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Gonzales County TX
Gonzales County

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Gonzales Hotels


Suggested slogan: Come and enjoy it!

Gonzales County Seat, Central Texas South

2930'32"N 9726'52"W (29.508801, -97.447709)

Hwy 183, 13 miles S of I-10
65 miles S of Austin
65 miles E of San Antonio
130 miles W of Houston
Population: 7,660 (2016)
7,237 (2010) 7,202 (2000) 6,527 (1990)

Book Hotel Here › Gonzales Hotels

TX - Gonzales Courthouse Square<FONT FACE="Arial, Helvetica, sans-serif" SIZE="2"></FONT>
Gonzales Courthouse Square
Photo courtesy Barclay Gibson, February 2009

Gonzales, Texas Topics:

  • History
  • Gonzales Chronicles - History, people & more
  • Gonzales Landmarks / Attractions
  • Gonzales County Courthouse next page
  • The former Gonzales County Jail next page
  • Gonzales County Towns next page
  • Gonzales Hotels › Book Here

  • TX - Gonzales County Courthouse, square with Soldiers
    Soldiers on parade with Gonzales County Courthouse in background
    Vintage photo courtesy Gonzales County Archives.

    A Short Description of a Town Long on History

    Outside of Nacogdoches, whose History predates the Texan Revolution, there is no town that figures so significantly in Texas History as Gonzales. Well, there is Brownsville. O.K. Nacogdoches, Gonzales and Brownsville. Of Course San Antonio goes without saying.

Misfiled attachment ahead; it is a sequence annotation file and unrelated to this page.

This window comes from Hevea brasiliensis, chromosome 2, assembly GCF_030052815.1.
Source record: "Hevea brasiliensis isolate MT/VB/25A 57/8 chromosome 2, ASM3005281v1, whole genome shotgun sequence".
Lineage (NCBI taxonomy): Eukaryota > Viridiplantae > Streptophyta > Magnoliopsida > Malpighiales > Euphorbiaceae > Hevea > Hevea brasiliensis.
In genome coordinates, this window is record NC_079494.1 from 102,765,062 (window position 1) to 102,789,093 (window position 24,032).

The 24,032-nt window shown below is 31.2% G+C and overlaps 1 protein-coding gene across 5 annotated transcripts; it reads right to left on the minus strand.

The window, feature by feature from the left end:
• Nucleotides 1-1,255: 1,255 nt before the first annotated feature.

Gonzales is the only town of its size to retain its name from Spanish rule. It's ironic that this was the westernmost Anglo settlement in what was to become Texas. Beside it's being "The Lexington of Texas" and firing the first shot, it also was the only town to send reinforcements to the Alamo, a gesture that is understated in every History of the State. In return, Gonzales was burned to the ground in "The Runaway Scrape" and survived flood, other fires and John Hardin (who behaved himself both times he called Gonzales home). There was that little escape from the jail, but nobody got killed. With a history like this no wonder Gonzales developed a sort of self-imposed isolation for many years.

    Gonzales Hotels › Book Here

    Gonzales TX - Cotton Yard
    Cotton Yard in Gonzales - circa 1912
    Courtesy The Will Beauchamp Collection

    Gonzales, Texas
    Landmarks / Attractions

    TX - Gonzales County Courthouse 1939 old photo

    Gonzales County Courthouse
    1939 Photo courtesy TXDoT

  • Gonzales County Courthouse
    by Lou Ann Herda, Ed. D

  • Gonzales County Courthouse
    From the original April 23, 1896, issue of The Gonzales Inquirer

  • The Legend of the Courthouse Clock
    by Lou Ann Herda, Ed. D

  • Former Gonzales County jail, Gonzales, Texas designed by Eugene Heiner
    The Former Gonzales County Jail
    Designed by Eugene Heiner

    Photo courtesy Barclay Gibson

    Sam Houston Oak, Texas historic tree
    The Sam Houston Oak
    by Mike Cox

    Photo courtesy Sarah Reveley, 2008

    TX - gonzales Memorial Museum

    Photo courtesy Barclay Gibson, February 2009

    The Gonzales Memorial Museum

    More Gonzales Attractions
  • The Sam Houston Oak Mike Cox "Texas Tales" column
    The ancient tree shades a wide area just east of Peach Creek, 8.5 miles from Gonzales...

  • Driving Tour

  • Holiday Historic Home Tour, and Christmas Lights

  • Pioneer Village

  • Riverside Park

  • The Guadalupe River

  • The nine-hole golf course

    Sight Seeing
  • Gonzales, The Trip

    Gonzales Nearby Destinations
  • Gonzales County Towns